Friends, foes and China’s plan to weather US trade dispute
Overtures to EU fall on deaf ears as Beijing reportedly rolls out a strategy to win the ‘propaganda battle’
Everybody needs a friend. Spooked by the trade dispute with Washington and the threat of tariffs worth US$34 billion on an array of Chinese imports on July 6, Beijing is scrambling around for allies.
It is also preparing for a full-blown “conflict” on the economic front after a leaked document “purportedly sent to” state-run “media outlets” was published by China Digital Times and reported by Asia Times.
“All media should prepare for [a] protracted conflict,” the document stated. “Don’t follow the American side’s fluctuating declarations. Play down the correlations between the stock market [slump] and trade [dispute. And] do not make further use of ‘Made in China 2025,’ or there will be consequences.”
The depth and scale of what can only be described as a propaganda notice underline China’s concerns as tensions escalate amid signs of a slowing economy from manufacturing to retail and investment.
Yet as the clock ticks down to President Donald Trump’s expected
T-Day announcement, Beijing has been making overtures to the European Union, which has also been targeted by the US, to bolster its case.
Media reports suggest that President Xi Jinping’s administration has put “pressure on the European Union to issue a strong joint statement against” American “trade policies.”
“In meetings in Brussels, Berlin and Beijing, senior Chinese officials, including Vice-Premier Liu He and the Chinese government’s top diplomat, State Councillor Wang Yi, have proposed an alliance between the two economic powers and offered to open more of the Chinese market in a gesture of goodwill,” Reuters reported.
“But the European Union, the world’s largest trading bloc, has rejected the idea of allying with Beijing against Washington, five EU officials and diplomats [said] ahead of a Sino-European summit in Beijing on July 16-17,” the news agency added.
Offers of increased market access to the world’s second-largest economy would certainly have been discussed. But Brussels has become wary of such moves with the EU Chamber of Commerce in China complaining of “promise fatigue.”
In its annual confidence survey of companies, the EUCCC reported that doing business in the country had become more challenging during the past year as firms face regulatory barriers, market-access restrictions and unequal treatment.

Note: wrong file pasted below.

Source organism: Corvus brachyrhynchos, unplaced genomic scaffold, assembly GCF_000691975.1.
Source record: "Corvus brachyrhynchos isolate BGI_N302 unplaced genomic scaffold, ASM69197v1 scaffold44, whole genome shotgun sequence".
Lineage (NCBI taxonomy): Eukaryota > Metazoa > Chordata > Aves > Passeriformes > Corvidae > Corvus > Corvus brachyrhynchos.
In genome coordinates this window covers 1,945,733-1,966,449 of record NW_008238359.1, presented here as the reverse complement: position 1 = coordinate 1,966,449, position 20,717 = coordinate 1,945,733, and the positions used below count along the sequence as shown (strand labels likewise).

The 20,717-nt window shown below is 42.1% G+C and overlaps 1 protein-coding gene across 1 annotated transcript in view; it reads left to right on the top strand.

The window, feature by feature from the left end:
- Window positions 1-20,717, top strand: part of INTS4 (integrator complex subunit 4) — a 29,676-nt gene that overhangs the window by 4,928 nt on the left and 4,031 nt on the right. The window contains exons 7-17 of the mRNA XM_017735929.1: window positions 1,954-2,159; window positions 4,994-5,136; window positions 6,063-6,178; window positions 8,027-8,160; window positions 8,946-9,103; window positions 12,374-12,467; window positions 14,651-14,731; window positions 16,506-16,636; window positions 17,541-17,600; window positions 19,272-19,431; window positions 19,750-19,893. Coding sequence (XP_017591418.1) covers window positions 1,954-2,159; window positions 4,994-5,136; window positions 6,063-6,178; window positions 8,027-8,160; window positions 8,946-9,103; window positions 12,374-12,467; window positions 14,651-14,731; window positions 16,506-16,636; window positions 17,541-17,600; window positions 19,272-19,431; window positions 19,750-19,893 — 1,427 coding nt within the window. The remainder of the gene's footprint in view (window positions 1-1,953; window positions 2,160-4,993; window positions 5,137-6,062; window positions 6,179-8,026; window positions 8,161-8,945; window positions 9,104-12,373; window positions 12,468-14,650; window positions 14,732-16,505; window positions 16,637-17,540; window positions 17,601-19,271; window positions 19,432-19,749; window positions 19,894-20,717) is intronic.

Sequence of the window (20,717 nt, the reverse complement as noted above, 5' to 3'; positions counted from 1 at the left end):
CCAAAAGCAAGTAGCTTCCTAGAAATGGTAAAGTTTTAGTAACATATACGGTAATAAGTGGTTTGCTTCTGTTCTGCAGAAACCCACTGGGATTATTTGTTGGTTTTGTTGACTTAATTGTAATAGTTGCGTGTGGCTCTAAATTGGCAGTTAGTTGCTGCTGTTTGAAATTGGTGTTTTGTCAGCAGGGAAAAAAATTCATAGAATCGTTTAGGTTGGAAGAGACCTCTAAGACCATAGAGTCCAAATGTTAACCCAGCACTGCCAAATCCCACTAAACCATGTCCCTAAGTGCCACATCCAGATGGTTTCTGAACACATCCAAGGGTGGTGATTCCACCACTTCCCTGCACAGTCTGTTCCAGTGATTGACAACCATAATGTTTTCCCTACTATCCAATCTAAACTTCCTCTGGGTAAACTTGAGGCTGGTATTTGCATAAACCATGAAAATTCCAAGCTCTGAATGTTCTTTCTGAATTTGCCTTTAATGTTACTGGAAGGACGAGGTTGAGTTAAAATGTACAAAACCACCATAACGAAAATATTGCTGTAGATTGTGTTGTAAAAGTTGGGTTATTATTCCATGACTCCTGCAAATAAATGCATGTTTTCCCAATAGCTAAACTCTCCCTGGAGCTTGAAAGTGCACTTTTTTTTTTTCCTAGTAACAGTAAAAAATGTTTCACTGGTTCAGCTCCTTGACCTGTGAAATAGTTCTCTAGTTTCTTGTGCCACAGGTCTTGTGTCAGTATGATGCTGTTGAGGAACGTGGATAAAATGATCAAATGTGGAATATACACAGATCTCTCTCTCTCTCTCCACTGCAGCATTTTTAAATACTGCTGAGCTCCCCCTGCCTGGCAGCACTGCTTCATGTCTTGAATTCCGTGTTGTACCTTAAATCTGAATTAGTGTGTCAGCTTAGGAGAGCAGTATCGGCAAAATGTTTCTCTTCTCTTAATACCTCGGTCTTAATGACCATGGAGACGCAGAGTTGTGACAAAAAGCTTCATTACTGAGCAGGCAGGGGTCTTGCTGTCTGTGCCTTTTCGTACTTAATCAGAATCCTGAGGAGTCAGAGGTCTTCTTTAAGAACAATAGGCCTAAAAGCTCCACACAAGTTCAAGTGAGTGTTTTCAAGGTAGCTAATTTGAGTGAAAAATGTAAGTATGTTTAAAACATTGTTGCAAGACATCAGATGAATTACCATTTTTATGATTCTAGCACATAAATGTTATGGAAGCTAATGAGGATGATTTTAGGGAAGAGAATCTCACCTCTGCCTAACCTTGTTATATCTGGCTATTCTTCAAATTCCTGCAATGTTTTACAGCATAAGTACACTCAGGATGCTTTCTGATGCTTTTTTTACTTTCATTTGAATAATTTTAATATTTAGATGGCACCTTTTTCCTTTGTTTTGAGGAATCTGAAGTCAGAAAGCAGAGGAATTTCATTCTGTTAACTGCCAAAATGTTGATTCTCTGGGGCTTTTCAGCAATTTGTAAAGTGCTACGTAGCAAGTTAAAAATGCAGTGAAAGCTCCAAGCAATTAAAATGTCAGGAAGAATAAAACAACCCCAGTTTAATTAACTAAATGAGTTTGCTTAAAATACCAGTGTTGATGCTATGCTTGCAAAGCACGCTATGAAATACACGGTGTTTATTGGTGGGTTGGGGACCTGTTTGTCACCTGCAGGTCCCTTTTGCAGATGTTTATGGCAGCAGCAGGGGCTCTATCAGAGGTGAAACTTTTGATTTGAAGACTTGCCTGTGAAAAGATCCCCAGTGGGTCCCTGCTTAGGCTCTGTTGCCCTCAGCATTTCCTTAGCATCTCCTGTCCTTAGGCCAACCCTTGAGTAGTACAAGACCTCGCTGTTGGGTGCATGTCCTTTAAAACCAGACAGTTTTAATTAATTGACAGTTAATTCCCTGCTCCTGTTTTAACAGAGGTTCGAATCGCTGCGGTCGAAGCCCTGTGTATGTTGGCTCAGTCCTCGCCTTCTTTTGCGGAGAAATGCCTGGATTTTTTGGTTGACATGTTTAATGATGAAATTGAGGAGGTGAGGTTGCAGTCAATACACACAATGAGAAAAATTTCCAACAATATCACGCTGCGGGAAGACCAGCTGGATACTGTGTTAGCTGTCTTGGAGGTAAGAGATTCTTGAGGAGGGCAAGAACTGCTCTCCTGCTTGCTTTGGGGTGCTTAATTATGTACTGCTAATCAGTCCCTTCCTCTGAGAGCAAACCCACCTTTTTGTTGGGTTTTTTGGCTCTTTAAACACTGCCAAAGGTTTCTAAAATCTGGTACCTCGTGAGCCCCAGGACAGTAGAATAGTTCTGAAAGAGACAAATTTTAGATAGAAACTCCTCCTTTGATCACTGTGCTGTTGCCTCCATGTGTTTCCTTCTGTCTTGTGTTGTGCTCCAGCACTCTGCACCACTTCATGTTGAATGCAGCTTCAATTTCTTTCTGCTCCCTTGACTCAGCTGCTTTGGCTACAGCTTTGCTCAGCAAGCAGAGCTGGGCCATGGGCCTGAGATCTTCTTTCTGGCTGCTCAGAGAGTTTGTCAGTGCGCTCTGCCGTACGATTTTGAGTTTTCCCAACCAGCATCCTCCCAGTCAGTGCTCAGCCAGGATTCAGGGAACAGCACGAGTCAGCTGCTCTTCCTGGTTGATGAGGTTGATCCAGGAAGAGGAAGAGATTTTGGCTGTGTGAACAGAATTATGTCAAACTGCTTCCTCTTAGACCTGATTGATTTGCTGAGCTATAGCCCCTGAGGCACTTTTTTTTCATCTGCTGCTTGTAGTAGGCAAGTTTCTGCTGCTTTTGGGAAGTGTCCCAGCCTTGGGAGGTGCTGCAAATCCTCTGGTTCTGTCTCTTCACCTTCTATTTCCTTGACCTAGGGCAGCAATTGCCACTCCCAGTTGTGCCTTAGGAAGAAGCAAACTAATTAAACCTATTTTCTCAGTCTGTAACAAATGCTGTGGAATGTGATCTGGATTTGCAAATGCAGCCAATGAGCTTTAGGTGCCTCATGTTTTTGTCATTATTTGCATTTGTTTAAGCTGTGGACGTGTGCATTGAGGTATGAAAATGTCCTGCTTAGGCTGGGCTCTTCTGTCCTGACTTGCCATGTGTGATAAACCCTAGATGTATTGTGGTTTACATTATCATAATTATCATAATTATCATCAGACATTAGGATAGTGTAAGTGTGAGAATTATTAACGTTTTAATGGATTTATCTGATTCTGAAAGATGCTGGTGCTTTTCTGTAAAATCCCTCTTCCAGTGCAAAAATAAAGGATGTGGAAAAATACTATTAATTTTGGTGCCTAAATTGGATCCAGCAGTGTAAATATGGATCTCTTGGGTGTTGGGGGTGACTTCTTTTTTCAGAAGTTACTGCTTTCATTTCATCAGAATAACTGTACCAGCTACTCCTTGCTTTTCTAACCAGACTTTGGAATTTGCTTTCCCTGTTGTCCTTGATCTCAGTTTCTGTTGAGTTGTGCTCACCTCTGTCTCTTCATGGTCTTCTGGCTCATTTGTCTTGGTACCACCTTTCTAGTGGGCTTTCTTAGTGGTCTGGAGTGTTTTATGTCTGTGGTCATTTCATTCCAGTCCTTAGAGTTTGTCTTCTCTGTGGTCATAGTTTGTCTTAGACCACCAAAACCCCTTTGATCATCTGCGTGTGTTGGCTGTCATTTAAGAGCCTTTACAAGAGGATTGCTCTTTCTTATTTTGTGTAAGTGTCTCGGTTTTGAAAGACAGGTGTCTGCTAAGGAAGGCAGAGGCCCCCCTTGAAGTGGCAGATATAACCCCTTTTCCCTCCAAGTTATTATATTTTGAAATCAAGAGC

“The European Chamber urges China to follow through on its promises of reform and opening-up that have been repeatedly stated since President Xi’s speech to the World Economic Forum in January 2017,” the business group, which represents more than 1,600 foreign firms, stated in the report.
“While some of these pledges have been written into legislation, European companies have yet to see much real concrete implementation,” it added.
The EU is also involved in a World Trade Organization row with China in Geneva concerning intellectual property rights infringements, another key plank of Washington’s trade spat with Beijing, as well as the “Made in China 2025” policy.
Still, China considers it is being used as a scapegoat because of its phenomenal rise in the past 20 years and is preparing for a long, drawn-out battle, despite a slowing economy fueled in part by Beijing’s war on corporate and local government debt.
These “perceptions” were echoed by the state-owned Global Times, which is run by the official Communist Party’s newspaper, the People’s Daily. In a wide-ranging editorial, it asked:
“Is the world on the eve of chaos? It appears so. The global trade war that US President Donald Trump threatens has become increasingly likely. This will change the world’s perception on global order and 21st-century international relations and, eventually, cause a series of domino effects.
“The trade war has its origins and Trump is not the only one behind it. West-led globalization has brought about some unexpected changes, among which [is] the rise of emerging markets such as China and India. Washington believes that these changes have undermined its absolute advantages and thus wants to unilaterally rewrite global economic rules on a large scale.”
Even though the mood music has stopped, the rhetoric continues.